Formulation of precise research questions requires deep insights into the domain of study: Do the questions that are to be answered "fit" the research domain? Are they the ones most worthy of investigation? To which degree will answering the questions contribute to any progress within the research area? Do practitioners perceive the research questions to concern real problems?
In this particular research project, the preunderstanding of enterprise modeling practice was not considered to be sufficient to formulate precise research questions in advance. Instead, studies of the problem area were expected to result in more sophisticated understanding of dominant concepts, so that the research questions could be adjusted accordingly. This research approach will be argued further for in section . Hence, the research questions presented in section are a result of iteration through problem formulation and actual research. They are not just "snatched out of thin air" -- they have evolved as a part of the research process.
How is and should enterprise modeling be performed when the main purpose of modeling is to support human sense-making and communication?
Two important foci here are purpose and context of enterprise modeling. Purpose is enterprise modeling as a means to support human sense-making and communication. The purpose is not compromised in the sense that a range of different purposes of modeling are sought supported. However, other purposes are discussed in the course of the research. Context is enterprise modeling in real world organizations. Any claims, propositions and conclusions are based on empirical studies and not on more or less plausible and idealized assumptions.
An immediate question concerns the purpose of improved understanding and communication: Is not the mission to change something? Certainly, understanding is not sought as an ends in itself, but the transition from understanding aspects of an organization to reaping the benefits of this understanding is outside the scope of the current investigation (although changing people's perception of reality may manifest itself in action).
In order to narrow the aspects of enterprise modeling that are investigated,
four partial questions are formulated:
RQ1: What are the purposes of developing and using enterprise models, and how are enterprise models actually used?
RQ2: What activities are most important in an enterprise modeling process?
RQ3: What are the most important properties of enterprise models, i.e., the artifacts or manifestations of the modeling process?
RQ4: What are the most prominent relationships between purposes, modeling processes, models, modelers and the enterprise that is modeled?
Note that the focus is on enterprise modeling and not merely on enterprise models. The process through which enterprise models are created and used is a primary target to study.
The research objectives pursued in order to answer the research questions
RO1: Based on empirical studies of real enterprise modeling projects, formulate a set of assertions concerning enterprise modeling practice when the purpose of modeling is human sense-making and communication.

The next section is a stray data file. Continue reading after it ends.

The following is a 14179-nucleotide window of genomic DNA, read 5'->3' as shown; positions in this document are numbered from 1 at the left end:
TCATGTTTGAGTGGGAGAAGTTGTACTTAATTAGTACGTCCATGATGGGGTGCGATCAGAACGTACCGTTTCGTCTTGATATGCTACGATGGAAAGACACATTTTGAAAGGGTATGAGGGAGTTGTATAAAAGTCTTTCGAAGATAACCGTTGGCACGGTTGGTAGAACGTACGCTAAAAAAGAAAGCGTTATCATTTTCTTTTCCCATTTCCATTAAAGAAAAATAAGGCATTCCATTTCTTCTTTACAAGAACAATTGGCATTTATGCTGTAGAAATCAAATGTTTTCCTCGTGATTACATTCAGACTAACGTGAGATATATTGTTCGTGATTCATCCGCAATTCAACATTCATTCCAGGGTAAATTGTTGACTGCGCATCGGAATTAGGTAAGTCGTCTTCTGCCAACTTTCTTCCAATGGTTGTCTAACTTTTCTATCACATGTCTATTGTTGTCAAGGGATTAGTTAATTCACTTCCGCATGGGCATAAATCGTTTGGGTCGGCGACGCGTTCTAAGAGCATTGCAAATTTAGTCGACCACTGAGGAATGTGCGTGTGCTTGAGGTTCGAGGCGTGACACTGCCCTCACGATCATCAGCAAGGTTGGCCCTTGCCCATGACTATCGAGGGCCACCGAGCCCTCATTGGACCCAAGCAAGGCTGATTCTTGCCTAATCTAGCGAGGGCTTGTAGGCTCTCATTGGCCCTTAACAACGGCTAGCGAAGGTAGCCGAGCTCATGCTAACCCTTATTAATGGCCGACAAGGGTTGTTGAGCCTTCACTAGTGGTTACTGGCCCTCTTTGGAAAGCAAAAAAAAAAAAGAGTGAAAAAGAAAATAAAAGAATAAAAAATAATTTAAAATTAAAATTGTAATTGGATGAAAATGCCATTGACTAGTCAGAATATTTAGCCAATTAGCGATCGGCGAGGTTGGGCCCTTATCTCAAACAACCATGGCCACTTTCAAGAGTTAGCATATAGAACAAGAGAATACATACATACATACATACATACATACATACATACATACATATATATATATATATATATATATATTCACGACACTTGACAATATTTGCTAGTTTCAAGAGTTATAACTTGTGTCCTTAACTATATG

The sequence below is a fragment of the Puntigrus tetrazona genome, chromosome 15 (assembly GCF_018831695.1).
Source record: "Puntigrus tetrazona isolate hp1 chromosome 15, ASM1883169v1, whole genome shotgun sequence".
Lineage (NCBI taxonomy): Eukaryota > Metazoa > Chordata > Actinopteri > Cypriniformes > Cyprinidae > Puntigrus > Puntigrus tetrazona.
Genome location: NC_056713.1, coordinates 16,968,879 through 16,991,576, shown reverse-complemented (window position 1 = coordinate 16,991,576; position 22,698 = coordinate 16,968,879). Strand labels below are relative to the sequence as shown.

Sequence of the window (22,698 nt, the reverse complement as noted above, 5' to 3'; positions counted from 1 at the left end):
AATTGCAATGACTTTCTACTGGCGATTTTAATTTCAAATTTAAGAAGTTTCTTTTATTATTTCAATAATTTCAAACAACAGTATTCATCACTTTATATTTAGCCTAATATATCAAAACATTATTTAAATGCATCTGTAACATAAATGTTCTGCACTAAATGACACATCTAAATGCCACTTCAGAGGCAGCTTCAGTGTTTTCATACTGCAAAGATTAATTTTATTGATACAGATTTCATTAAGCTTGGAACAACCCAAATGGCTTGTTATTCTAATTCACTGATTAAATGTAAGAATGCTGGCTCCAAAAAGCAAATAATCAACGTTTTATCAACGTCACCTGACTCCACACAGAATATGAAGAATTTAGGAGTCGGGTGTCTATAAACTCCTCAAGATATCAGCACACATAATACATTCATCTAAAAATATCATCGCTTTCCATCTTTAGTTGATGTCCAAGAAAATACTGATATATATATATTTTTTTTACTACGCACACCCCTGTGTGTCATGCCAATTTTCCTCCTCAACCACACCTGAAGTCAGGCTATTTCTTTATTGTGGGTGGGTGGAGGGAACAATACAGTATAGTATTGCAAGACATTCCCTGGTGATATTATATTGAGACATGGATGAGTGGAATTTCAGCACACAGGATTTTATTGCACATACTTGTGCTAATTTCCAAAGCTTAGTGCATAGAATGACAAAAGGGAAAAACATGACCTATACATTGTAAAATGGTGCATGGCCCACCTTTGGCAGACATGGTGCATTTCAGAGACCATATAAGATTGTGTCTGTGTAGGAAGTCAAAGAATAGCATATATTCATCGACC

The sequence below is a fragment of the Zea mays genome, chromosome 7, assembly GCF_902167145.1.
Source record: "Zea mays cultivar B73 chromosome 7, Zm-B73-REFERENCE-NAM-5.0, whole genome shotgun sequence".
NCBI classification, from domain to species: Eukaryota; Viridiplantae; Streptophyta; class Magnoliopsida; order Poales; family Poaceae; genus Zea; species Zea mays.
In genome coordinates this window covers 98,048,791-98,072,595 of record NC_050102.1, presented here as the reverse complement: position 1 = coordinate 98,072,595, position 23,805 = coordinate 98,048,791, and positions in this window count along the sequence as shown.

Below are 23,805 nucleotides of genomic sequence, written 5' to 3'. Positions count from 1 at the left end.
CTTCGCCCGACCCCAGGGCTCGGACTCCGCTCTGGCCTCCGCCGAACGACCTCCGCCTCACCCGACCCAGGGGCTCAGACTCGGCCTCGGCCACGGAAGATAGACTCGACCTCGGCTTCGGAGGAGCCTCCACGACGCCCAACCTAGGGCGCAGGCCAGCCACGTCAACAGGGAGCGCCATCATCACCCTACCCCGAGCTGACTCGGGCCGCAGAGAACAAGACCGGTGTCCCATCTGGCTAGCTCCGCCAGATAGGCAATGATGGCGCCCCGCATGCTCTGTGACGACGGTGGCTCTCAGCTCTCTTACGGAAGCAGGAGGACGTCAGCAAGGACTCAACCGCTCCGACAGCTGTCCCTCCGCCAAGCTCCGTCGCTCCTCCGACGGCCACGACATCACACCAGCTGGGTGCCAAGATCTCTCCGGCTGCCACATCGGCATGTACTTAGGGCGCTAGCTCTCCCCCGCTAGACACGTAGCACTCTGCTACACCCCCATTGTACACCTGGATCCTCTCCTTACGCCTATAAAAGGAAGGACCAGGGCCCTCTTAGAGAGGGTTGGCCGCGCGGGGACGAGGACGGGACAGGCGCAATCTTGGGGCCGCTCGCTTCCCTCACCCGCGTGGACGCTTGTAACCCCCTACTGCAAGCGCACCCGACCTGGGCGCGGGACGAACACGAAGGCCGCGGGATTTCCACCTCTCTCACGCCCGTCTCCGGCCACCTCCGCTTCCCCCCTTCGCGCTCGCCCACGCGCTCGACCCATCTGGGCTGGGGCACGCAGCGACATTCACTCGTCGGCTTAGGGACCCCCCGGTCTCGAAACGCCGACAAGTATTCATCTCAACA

RO2: Develop a methodological framework based on the above-mentioned assertions to guide practitioners in their enterprise modeling efforts.
RO1 focuses on current enterprise modeling practice (the is part of the main research question). RO2 seeks to answer the should part of the main research question, based on the practice observed and summarized as a part of meeting RO1.
The research questions presented above cannot be given an exhaustive answer, at least not within the limited scope of a doctoral study. Narrowing of the questions question is required. Most of the focus in this thesis is on RQ1 and RQ2: The purposes, use and process of enterprise modeling. These are the aspects perceived to be least developed in current literature on the topic of enterprise modeling. Some limitations of the study are also pointed out in chapter 10.
Enterprise modeling can be thought of as describing selected aspects of an organization, e.g., their business processes, products, objectives, actors, threats and opportunities. There are no restrictions on how the description is given, although a graphical layout in terms of a diagram or a drawing is considered typical.
Sense-making subsumes understanding, but has some connotations: Sense-making stresses that the focus is on the process of understanding, not on a final state of knowing. Further, sense-making is an active term, indicating the creation of meaning and not merely passive interpretation. Sense-making is as much a matter of invention as it is of discovery, according to Weick (1995:13). Finally, sense-making implies not only attribution of meaning, but also incorporation of this meaning into a coherent whole.
Communication is taken to mean the exchange of information between actors, relying on a more or less common language. Communication serves a purpose in informing other actors of how an actor makes sense of reality and is to be interpreted in a broad sense (i.e., communication does not only rely on speech, but also action).
The notion of enterprise modeling as a means to support human sense-making and communication is to see enterprise modeling as a process that may influence how actors make sense of and communicate about the modeled enterprise. At the same time, sense-making and communication are central activities in enterprise modeling. Consequently, sense-making and communication are both parts of and purposes of enterprise modeling.
Finally, that an activity or property is important or prominent
is indicated by repeated observations of the same issue, outstanding performance,
assigned priority by actors in the projects that are studied, etc. Hence,
there is an element of subjectivity involved in assessment of importance.